Black Perigord truffles. The darker one has been peeled already, hence its more pronounced color.
Carefully tucked inside Chef Ken Frank’s walk-in at La Toque restaurant in Napa last weekend sat 20 pounds of prized black Perigord truffles. Valued at more than $13,000 — wholesale.
They were destined to be the highlight of dinners, cooking demos and special restaurant offerings during last weekend’s Napa Truffle Festival.
And they all came from Italy.
For the past five years that this festival has been held, all the truffles used have been picked in Italy and flown in three days later to Napa.
But some day soon — possibly as early as this coming winter — black Perigord truffles may be harvested right here in Wine Country.
That’s because a burgeoning industry is taking root in Napa and Sonoma counties, as vintners and other property owners are gambling on growing truffles.
The American Truffle Company, which organizes the festival, has partnered with these interested folks to sell and plant filbert and oak trees that have been inoculated with the truffle fungus.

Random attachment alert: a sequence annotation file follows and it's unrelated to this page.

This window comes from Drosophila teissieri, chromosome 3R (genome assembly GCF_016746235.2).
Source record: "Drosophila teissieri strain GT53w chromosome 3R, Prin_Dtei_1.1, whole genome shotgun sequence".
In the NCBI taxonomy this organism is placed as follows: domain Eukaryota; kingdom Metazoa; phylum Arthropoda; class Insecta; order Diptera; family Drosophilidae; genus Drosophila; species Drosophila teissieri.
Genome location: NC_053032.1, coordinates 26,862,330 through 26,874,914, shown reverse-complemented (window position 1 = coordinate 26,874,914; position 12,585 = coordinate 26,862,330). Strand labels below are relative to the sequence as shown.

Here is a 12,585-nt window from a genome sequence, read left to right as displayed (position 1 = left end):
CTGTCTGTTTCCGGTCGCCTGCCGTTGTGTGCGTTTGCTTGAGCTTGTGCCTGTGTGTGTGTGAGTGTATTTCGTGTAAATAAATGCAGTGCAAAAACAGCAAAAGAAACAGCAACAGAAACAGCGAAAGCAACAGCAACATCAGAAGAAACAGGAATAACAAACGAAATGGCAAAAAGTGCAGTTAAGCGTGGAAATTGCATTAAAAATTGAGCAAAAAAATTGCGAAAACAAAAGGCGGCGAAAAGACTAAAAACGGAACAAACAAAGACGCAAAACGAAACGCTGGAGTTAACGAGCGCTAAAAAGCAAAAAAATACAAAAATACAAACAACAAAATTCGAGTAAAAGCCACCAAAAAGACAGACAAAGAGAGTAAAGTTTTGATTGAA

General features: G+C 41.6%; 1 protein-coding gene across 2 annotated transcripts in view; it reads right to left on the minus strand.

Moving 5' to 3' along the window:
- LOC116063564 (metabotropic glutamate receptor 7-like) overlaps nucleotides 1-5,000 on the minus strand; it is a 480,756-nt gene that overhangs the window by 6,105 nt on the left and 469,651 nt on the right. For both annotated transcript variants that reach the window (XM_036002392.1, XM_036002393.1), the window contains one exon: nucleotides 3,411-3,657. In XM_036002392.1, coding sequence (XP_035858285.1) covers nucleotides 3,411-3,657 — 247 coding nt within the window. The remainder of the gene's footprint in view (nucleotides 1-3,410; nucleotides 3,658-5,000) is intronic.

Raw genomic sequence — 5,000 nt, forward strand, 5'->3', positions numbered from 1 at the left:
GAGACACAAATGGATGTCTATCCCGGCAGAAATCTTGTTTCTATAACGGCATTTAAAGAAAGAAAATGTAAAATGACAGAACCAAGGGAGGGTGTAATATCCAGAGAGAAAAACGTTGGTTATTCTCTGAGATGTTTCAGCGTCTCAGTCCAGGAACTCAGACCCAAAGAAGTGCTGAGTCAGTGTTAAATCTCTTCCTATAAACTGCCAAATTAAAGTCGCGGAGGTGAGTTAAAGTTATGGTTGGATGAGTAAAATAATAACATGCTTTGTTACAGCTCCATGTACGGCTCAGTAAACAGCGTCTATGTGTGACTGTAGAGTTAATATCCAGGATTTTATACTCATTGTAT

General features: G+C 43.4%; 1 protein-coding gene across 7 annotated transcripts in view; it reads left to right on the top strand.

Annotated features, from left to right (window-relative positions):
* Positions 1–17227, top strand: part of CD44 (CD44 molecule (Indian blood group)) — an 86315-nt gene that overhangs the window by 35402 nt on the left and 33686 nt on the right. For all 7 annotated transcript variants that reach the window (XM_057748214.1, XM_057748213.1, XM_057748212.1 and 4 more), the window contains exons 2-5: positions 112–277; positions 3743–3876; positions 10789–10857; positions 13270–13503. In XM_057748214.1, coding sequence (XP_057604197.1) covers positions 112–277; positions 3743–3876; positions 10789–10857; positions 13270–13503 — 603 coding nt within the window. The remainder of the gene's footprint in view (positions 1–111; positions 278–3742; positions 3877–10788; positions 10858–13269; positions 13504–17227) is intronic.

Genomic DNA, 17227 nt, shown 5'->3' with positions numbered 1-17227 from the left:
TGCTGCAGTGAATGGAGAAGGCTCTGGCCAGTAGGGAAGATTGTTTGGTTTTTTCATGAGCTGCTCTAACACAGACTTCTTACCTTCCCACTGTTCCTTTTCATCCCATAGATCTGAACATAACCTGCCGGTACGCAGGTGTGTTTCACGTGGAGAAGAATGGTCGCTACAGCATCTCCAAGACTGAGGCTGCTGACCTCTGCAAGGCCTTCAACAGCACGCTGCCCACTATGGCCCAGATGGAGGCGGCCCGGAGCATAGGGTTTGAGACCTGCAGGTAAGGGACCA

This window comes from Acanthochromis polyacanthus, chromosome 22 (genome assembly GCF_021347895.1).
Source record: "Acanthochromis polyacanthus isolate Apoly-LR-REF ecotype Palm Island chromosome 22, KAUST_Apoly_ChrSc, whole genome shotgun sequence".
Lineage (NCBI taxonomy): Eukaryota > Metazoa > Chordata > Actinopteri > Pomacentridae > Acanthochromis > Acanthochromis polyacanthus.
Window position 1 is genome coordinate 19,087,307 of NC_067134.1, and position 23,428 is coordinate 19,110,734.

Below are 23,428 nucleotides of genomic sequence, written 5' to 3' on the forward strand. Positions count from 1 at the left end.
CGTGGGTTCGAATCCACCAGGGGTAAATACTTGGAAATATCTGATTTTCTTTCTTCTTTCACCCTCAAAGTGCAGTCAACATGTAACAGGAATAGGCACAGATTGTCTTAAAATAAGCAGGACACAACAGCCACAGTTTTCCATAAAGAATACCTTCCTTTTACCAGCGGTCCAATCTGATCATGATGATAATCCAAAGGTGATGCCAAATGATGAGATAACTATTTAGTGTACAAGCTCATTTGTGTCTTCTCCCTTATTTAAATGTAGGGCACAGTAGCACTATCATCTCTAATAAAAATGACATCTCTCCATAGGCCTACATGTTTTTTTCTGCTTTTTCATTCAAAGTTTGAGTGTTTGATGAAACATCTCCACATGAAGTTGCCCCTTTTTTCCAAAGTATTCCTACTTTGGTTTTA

Chef Ken Frank holding a plate of black truffle risotto with quail that was made in a demo by Chef Roberto Donna.
Close-up of the risotto.
Once the trees are planted, it takes about five years for truffles to form. This winter, the trees of vintner Robert Sinskey, the first local client that signed on with the American Truffle Company, will be reaching that mark. His may become the first Perigords to be harvested in Sonoma County. Already this year, teams of truffle-hunting dogs have shown a much greater interest in his 1 1/2-acre orchard than ever before, Sinskey says, indicating truffles may indeed be forming under his trees.
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